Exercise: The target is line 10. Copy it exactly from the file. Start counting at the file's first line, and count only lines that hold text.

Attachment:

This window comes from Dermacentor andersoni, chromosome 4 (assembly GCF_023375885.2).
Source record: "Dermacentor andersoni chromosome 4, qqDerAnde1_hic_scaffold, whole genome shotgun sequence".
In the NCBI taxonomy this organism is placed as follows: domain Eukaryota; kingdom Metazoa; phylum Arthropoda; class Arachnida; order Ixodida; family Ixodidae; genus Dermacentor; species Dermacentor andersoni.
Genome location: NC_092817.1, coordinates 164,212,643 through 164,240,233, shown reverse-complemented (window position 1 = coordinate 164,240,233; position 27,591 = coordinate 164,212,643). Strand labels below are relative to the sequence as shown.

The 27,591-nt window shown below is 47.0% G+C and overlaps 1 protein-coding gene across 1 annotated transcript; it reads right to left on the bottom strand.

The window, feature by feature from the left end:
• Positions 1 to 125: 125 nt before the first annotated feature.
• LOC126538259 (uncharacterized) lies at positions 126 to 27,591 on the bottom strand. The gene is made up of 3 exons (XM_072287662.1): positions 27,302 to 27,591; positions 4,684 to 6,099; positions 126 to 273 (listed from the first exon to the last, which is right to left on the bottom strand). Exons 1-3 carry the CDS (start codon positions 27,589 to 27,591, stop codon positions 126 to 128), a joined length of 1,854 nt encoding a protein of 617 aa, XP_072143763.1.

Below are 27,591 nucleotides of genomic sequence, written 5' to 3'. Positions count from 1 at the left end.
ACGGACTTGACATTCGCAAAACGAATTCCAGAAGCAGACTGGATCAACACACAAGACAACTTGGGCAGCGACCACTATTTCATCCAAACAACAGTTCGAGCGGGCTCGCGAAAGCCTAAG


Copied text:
ACGGACTTGACATTCGCAAAACGAATTCCAGAAGCAGACTGGATCAACACACAAGACAACTTGGGCAGCGACCACTATTTCATCCAAACAACAGTTCGAGCGGGCTCGCGAAAGCCTAAG